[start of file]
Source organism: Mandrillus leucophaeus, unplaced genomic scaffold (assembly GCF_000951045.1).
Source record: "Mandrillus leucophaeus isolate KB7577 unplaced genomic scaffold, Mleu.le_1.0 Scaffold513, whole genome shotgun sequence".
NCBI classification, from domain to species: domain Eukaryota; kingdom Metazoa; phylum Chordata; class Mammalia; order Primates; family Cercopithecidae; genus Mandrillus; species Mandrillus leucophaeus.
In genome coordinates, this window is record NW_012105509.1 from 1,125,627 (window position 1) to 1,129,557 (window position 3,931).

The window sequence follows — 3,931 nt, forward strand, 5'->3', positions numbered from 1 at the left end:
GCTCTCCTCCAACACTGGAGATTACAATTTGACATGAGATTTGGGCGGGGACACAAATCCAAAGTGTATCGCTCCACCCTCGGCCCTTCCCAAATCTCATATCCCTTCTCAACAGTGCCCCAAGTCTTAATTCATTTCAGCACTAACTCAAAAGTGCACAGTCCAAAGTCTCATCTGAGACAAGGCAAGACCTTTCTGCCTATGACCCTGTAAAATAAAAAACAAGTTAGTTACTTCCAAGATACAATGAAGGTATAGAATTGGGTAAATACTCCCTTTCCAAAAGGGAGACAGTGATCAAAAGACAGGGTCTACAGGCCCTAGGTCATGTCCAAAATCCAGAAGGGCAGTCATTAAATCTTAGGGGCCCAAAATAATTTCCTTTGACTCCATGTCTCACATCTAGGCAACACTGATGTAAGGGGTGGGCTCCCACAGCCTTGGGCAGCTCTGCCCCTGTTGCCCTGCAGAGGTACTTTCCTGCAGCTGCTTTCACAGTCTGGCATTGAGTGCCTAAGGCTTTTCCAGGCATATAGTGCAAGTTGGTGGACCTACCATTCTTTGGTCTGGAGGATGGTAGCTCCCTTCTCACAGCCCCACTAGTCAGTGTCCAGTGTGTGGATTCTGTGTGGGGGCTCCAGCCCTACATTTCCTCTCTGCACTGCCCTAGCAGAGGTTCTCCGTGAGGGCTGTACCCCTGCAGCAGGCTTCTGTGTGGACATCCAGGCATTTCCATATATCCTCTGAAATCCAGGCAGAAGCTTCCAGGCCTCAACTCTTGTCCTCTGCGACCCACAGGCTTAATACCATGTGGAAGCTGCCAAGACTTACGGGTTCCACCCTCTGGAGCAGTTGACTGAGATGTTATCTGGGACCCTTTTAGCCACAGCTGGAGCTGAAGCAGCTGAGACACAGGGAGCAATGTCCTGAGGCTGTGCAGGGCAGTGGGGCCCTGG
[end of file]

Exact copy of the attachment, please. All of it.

Source organism: Mandrillus leucophaeus, unplaced genomic scaffold (assembly GCF_000951045.1).
Source record: "Mandrillus leucophaeus isolate KB7577 unplaced genomic scaffold, Mleu.le_1.0 Scaffold513, whole genome shotgun sequence".
NCBI classification, from domain to species: domain Eukaryota; kingdom Metazoa; phylum Chordata; class Mammalia; order Primates; family Cercopithecidae; genus Mandrillus; species Mandrillus leucophaeus.
In genome coordinates, this window is record NW_012105509.1 from 1,125,627 (window position 1) to 1,129,557 (window position 3,931).

The window sequence follows — 3,931 nt, forward strand, 5'->3', positions numbered from 1 at the left end:
GCTCTCCTCCAACACTGGAGATTACAATTTGACATGAGATTTGGGCGGGGACACAAATCCAAAGTGTATCGCTCCACCCTCGGCCCTTCCCAAATCTCATATCCCTTCTCAACAGTGCCCCAAGTCTTAATTCATTTCAGCACTAACTCAAAAGTGCACAGTCCAAAGTCTCATCTGAGACAAGGCAAGACCTTTCTGCCTATGACCCTGTAAAATAAAAAACAAGTTAGTTACTTCCAAGATACAATGAAGGTATAGAATTGGGTAAATACTCCCTTTCCAAAAGGGAGACAGTGATCAAAAGACAGGGTCTACAGGCCCTAGGTCATGTCCAAAATCCAGAAGGGCAGTCATTAAATCTTAGGGGCCCAAAATAATTTCCTTTGACTCCATGTCTCACATCTAGGCAACACTGATGTAAGGGGTGGGCTCCCACAGCCTTGGGCAGCTCTGCCCCTGTTGCCCTGCAGAGGTACTTTCCTGCAGCTGCTTTCACAGTCTGGCATTGAGTGCCTAAGGCTTTTCCAGGCATATAGTGCAAGTTGGTGGACCTACCATTCTTTGGTCTGGAGGATGGTAGCTCCCTTCTCACAGCCCCACTAGTCAGTGTCCAGTGTGTGGATTCTGTGTGGGGGCTCCAGCCCTACATTTCCTCTCTGCACTGCCCTAGCAGAGGTTCTCCGTGAGGGCTGTACCCCTGCAGCAGGCTTCTGTGTGGACATCCAGGCATTTCCATATATCCTCTGAAATCCAGGCAGAAGCTTCCAGGCCTCAACTCTTGTCCTCTGCGACCCACAGGCTTAATACCATGTGGAAGCTGCCAAGACTTACGGGTTCCACCCTCTGGAGCAGTTGACTGAGATGTTATCTGGGACCCTTTTAGCCACAGCTGGAGCTGAAGCAGCTGAGACACAGGGAGCAATGTCCTGAGGCTGTGCAGGGCAGTGGGGCCCTGG